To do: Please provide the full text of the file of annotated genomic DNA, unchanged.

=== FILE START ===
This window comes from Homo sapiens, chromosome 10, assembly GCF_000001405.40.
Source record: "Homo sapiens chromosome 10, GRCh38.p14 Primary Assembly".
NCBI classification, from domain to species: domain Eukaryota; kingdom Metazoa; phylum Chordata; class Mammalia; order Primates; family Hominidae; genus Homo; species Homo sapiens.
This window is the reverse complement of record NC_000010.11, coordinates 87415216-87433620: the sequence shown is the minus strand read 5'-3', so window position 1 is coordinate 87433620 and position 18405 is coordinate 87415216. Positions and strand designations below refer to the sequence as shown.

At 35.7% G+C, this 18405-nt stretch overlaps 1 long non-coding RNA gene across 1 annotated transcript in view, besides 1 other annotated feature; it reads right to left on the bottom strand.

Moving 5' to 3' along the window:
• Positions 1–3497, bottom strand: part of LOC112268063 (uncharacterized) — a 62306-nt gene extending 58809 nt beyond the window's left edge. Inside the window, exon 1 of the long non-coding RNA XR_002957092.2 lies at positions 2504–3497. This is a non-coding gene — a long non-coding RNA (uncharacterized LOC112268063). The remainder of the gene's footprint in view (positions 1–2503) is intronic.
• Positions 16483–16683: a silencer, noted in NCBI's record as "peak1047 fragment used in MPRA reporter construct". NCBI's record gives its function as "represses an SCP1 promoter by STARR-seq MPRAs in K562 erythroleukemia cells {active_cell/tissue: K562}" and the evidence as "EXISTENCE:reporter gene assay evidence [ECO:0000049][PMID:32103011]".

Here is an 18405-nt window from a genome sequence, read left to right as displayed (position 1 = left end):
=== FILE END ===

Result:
This window comes from Homo sapiens, chromosome 10, assembly GCF_000001405.40.
Source record: "Homo sapiens chromosome 10, GRCh38.p14 Primary Assembly".
NCBI classification, from domain to species: domain Eukaryota; kingdom Metazoa; phylum Chordata; class Mammalia; order Primates; family Hominidae; genus Homo; species Homo sapiens.
This window is the reverse complement of record NC_000010.11, coordinates 87415216-87433620: the sequence shown is the minus strand read 5'-3', so window position 1 is coordinate 87433620 and position 18405 is coordinate 87415216. Positions and strand designations below refer to the sequence as shown.

At 35.7% G+C, this 18405-nt stretch overlaps 1 long non-coding RNA gene across 1 annotated transcript in view, besides 1 other annotated feature; it reads right to left on the bottom strand.

Moving 5' to 3' along the window:
• Positions 1–3497, bottom strand: part of LOC112268063 (uncharacterized) — a 62306-nt gene extending 58809 nt beyond the window's left edge. Inside the window, exon 1 of the long non-coding RNA XR_002957092.2 lies at positions 2504–3497. This is a non-coding gene — a long non-coding RNA (uncharacterized LOC112268063). The remainder of the gene's footprint in view (positions 1–2503) is intronic.
• Positions 16483–16683: a silencer, noted in NCBI's record as "peak1047 fragment used in MPRA reporter construct". NCBI's record gives its function as "represses an SCP1 promoter by STARR-seq MPRAs in K562 erythroleukemia cells {active_cell/tissue: K562}" and the evidence as "EXISTENCE:reporter gene assay evidence [ECO:0000049][PMID:32103011]".

Here is an 18405-nt window from a genome sequence, read left to right as displayed (position 1 = left end):